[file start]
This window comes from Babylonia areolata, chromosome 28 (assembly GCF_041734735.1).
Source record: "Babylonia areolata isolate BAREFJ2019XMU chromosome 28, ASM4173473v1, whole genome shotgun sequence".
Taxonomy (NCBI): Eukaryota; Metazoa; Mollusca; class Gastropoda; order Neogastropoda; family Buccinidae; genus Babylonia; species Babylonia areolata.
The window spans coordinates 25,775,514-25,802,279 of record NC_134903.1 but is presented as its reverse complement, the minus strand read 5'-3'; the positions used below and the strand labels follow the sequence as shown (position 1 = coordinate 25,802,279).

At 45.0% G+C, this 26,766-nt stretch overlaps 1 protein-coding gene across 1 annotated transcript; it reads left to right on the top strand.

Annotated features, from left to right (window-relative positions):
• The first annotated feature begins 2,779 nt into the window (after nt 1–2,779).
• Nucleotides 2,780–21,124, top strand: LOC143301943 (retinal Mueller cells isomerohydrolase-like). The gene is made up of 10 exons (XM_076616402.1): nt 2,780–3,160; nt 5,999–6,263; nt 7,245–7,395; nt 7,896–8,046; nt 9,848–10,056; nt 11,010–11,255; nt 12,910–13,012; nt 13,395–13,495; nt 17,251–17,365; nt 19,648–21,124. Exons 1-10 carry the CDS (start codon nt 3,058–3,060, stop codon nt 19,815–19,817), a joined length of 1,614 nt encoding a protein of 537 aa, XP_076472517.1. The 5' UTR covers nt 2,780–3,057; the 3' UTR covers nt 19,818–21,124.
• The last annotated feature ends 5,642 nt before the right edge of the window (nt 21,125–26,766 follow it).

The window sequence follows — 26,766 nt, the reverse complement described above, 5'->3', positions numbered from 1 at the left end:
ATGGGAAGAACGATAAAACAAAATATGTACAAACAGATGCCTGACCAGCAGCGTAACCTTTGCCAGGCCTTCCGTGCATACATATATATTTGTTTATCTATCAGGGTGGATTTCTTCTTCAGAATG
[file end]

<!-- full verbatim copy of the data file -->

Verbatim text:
This window comes from Babylonia areolata, chromosome 28 (assembly GCF_041734735.1).
Source record: "Babylonia areolata isolate BAREFJ2019XMU chromosome 28, ASM4173473v1, whole genome shotgun sequence".
Taxonomy (NCBI): Eukaryota; Metazoa; Mollusca; class Gastropoda; order Neogastropoda; family Buccinidae; genus Babylonia; species Babylonia areolata.
The window spans coordinates 25,775,514-25,802,279 of record NC_134903.1 but is presented as its reverse complement, the minus strand read 5'-3'; the positions used below and the strand labels follow the sequence as shown (position 1 = coordinate 25,802,279).

At 45.0% G+C, this 26,766-nt stretch overlaps 1 protein-coding gene across 1 annotated transcript; it reads left to right on the top strand.

Annotated features, from left to right (window-relative positions):
• The first annotated feature begins 2,779 nt into the window (after nt 1–2,779).
• Nucleotides 2,780–21,124, top strand: LOC143301943 (retinal Mueller cells isomerohydrolase-like). The gene is made up of 10 exons (XM_076616402.1): nt 2,780–3,160; nt 5,999–6,263; nt 7,245–7,395; nt 7,896–8,046; nt 9,848–10,056; nt 11,010–11,255; nt 12,910–13,012; nt 13,395–13,495; nt 17,251–17,365; nt 19,648–21,124. Exons 1-10 carry the CDS (start codon nt 3,058–3,060, stop codon nt 19,815–19,817), a joined length of 1,614 nt encoding a protein of 537 aa, XP_076472517.1. The 5' UTR covers nt 2,780–3,057; the 3' UTR covers nt 19,818–21,124.
• The last annotated feature ends 5,642 nt before the right edge of the window (nt 21,125–26,766 follow it).

The window sequence follows — 26,766 nt, the reverse complement described above, 5'->3', positions numbered from 1 at the left end:
ATGGGAAGAACGATAAAACAAAATATGTACAAACAGATGCCTGACCAGCAGCGTAACCTTTGCCAGGCCTTCCGTGCATACATATATATTTGTTTATCTATCAGGGTGGATTTCTTCTTCAGAATG